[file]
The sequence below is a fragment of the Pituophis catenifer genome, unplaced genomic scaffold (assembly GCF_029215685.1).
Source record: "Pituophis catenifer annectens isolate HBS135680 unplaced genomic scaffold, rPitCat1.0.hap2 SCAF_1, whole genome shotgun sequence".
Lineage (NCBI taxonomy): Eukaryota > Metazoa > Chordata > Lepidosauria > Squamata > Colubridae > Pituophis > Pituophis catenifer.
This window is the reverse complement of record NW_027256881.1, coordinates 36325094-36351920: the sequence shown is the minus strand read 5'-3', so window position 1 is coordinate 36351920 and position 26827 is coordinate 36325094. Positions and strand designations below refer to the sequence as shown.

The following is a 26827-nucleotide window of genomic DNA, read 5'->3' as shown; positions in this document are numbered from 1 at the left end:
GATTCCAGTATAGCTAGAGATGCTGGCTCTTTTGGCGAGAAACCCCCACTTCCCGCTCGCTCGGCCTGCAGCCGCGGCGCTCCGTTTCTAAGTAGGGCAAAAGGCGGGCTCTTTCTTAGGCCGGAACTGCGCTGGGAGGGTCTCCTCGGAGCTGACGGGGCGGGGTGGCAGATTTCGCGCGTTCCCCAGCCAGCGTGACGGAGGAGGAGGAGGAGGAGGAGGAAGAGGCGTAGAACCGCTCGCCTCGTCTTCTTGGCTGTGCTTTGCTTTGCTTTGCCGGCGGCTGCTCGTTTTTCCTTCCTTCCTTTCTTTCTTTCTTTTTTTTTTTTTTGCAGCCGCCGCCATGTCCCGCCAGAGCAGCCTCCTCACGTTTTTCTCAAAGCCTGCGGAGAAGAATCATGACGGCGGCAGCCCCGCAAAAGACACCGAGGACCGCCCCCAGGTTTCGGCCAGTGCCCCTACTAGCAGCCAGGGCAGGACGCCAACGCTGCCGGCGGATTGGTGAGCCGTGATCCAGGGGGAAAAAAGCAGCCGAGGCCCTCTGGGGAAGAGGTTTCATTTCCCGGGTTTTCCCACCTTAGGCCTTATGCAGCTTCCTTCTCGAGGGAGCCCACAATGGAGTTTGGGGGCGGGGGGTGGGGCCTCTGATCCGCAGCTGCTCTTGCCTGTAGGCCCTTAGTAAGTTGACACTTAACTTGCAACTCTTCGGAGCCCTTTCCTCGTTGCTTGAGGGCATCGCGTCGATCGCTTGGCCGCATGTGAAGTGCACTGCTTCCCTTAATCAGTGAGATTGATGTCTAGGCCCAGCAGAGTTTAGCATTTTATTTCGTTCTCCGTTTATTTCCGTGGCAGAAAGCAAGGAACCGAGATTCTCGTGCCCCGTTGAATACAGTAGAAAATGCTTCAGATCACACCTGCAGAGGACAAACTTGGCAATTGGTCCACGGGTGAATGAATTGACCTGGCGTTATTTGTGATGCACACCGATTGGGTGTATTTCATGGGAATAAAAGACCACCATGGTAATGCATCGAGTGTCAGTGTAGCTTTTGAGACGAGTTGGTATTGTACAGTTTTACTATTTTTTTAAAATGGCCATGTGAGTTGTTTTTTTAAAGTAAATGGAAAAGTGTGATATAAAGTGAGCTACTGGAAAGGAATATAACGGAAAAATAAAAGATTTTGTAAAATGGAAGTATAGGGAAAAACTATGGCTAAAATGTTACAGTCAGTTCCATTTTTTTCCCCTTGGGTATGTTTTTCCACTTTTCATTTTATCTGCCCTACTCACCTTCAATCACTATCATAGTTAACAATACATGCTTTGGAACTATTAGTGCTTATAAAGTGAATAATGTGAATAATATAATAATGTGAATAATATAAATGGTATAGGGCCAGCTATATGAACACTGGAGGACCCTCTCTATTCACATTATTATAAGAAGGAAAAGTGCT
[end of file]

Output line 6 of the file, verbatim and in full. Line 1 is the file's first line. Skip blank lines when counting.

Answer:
GATTCCAGTATAGCTAGAGATGCTGGCTCTTTTGGCGAGAAACCCCCACTTCCCGCTCGCTCGGCCTGCAGCCGCGGCGCTCCGTTTCTAAGTAGGGCAAAAGGCGGGCTCTTTCTTAGGCCGGAACTGCGCTGGGAGGGTCTCCTCGGAGCTGACGGGGCGGGGTGGCAGATTTCGCGCGTTCCCCAGCCAGCGTGACGGAGGAGGAGGAGGAGGAGGAGGAAGAGGCGTAGAACCGCTCGCCTCGTCTTCTTGGCTGTGCTTTGCTTTGCTTTGCCGGCGGCTGCTCGTTTTTCCTTCCTTCCTTTCTTTCTTTCTTTTTTTTTTTTTTGCAGCCGCCGCCATGTCCCGCCAGAGCAGCCTCCTCACGTTTTTCTCAAAGCCTGCGGAGAAGAATCATGACGGCGGCAGCCCCGCAAAAGACACCGAGGACCGCCCCCAGGTTTCGGCCAGTGCCCCTACTAGCAGCCAGGGCAGGACGCCAACGCTGCCGGCGGATTGGTGAGCCGTGATCCAGGGGGAAAAAAGCAGCCGAGGCCCTCTGGGGAAGAGGTTTCATTTCCCGGGTTTTCCCACCTTAGGCCTTATGCAGCTTCCTTCTCGAGGGAGCCCACAATGGAGTTTGGGGGCGGGGGGTGGGGCCTCTGATCCGCAGCTGCTCTTGCCTGTAGGCCCTTAGTAAGTTGACACTTAACTTGCAACTCTTCGGAGCCCTTTCCTCGTTGCTTGAGGGCATCGCGTCGATCGCTTGGCCGCATGTGAAGTGCACTGCTTCCCTTAATCAGTGAGATTGATGTCTAGGCCCAGCAGAGTTTAGCATTTTATTTCGTTCTCCGTTTATTTCCGTGGCAGAAAGCAAGGAACCGAGATTCTCGTGCCCCGTTGAATACAGTAGAAAATGCTTCAGATCACACCTGCAGAGGACAAACTTGGCAATTGGTCCACGGGTGAATGAATTGACCTGGCGTTATTTGTGATGCACACCGATTGGGTGTATTTCATGGGAATAAAAGACCACCATGGTAATGCATCGAGTGTCAGTGTAGCTTTTGAGACGAGTTGGTATTGTACAGTTTTACTATTTTTTTAAAATGGCCATGTGAGTTGTTTTTTTAAAGTAAATGGAAAAGTGTGATATAAAGTGAGCTACTGGAAAGGAATATAACGGAAAAATAAAAGATTTTGTAAAATGGAAGTATAGGGAAAAACTATGGCTAAAATGTTACAGTCAGTTCCATTTTTTTCCCCTTGGGTATGTTTTTCCACTTTTCATTTTATCTGCCCTACTCACCTTCAATCACTATCATAGTTAACAATACATGCTTTGGAACTATTAGTGCTTATAAAGTGAATAATGTGAATAATATAATAATGTGAATAATATAAATGGTATAGGGCCAGCTATATGAACACTGGAGGACCCTCTCTATTCACATTATTATAAGAAGGAAAAGTGCT